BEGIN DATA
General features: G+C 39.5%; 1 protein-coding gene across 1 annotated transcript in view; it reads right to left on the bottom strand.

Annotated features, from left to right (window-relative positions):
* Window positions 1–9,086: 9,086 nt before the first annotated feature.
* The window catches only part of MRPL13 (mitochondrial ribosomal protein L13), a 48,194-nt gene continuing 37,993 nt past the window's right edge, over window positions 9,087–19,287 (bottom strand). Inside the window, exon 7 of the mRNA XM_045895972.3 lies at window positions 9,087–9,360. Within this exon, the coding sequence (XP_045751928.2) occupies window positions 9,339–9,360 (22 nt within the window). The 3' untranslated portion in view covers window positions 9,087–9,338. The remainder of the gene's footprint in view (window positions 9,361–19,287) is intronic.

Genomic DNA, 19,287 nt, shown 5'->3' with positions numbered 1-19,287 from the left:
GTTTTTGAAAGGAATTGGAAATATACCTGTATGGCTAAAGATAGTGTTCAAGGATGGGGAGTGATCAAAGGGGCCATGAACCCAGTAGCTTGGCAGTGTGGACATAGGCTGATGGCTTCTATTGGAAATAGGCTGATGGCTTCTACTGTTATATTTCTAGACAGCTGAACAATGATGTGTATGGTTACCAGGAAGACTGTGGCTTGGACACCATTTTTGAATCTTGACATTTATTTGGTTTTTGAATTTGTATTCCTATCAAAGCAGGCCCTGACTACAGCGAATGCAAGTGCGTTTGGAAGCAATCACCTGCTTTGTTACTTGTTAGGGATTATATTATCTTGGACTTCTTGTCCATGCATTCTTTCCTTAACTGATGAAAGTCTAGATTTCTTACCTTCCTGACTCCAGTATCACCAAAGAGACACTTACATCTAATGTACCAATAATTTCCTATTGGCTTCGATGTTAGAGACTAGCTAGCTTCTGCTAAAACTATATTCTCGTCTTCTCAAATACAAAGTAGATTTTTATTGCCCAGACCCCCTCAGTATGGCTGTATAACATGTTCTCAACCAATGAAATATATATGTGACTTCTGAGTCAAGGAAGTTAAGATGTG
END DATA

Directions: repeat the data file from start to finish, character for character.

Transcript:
General features: G+C 39.5%; 1 protein-coding gene across 1 annotated transcript in view; it reads right to left on the bottom strand.

Annotated features, from left to right (window-relative positions):
* Window positions 1–9,086: 9,086 nt before the first annotated feature.
* The window catches only part of MRPL13 (mitochondrial ribosomal protein L13), a 48,194-nt gene continuing 37,993 nt past the window's right edge, over window positions 9,087–19,287 (bottom strand). Inside the window, exon 7 of the mRNA XM_045895972.3 lies at window positions 9,087–9,360. Within this exon, the coding sequence (XP_045751928.2) occupies window positions 9,339–9,360 (22 nt within the window). The 3' untranslated portion in view covers window positions 9,087–9,338. The remainder of the gene's footprint in view (window positions 9,361–19,287) is intronic.

Genomic DNA, 19,287 nt, shown 5'->3' with positions numbered 1-19,287 from the left:
GTTTTTGAAAGGAATTGGAAATATACCTGTATGGCTAAAGATAGTGTTCAAGGATGGGGAGTGATCAAAGGGGCCATGAACCCAGTAGCTTGGCAGTGTGGACATAGGCTGATGGCTTCTATTGGAAATAGGCTGATGGCTTCTACTGTTATATTTCTAGACAGCTGAACAATGATGTGTATGGTTACCAGGAAGACTGTGGCTTGGACACCATTTTTGAATCTTGACATTTATTTGGTTTTTGAATTTGTATTCCTATCAAAGCAGGCCCTGACTACAGCGAATGCAAGTGCGTTTGGAAGCAATCACCTGCTTTGTTACTTGTTAGGGATTATATTATCTTGGACTTCTTGTCCATGCATTCTTTCCTTAACTGATGAAAGTCTAGATTTCTTACCTTCCTGACTCCAGTATCACCAAAGAGACACTTACATCTAATGTACCAATAATTTCCTATTGGCTTCGATGTTAGAGACTAGCTAGCTTCTGCTAAAACTATATTCTCGTCTTCTCAAATACAAAGTAGATTTTTATTGCCCAGACCCCCTCAGTATGGCTGTATAACATGTTCTCAACCAATGAAATATATATGTGACTTCTGAGTCAAGGAAGTTAAGATGTG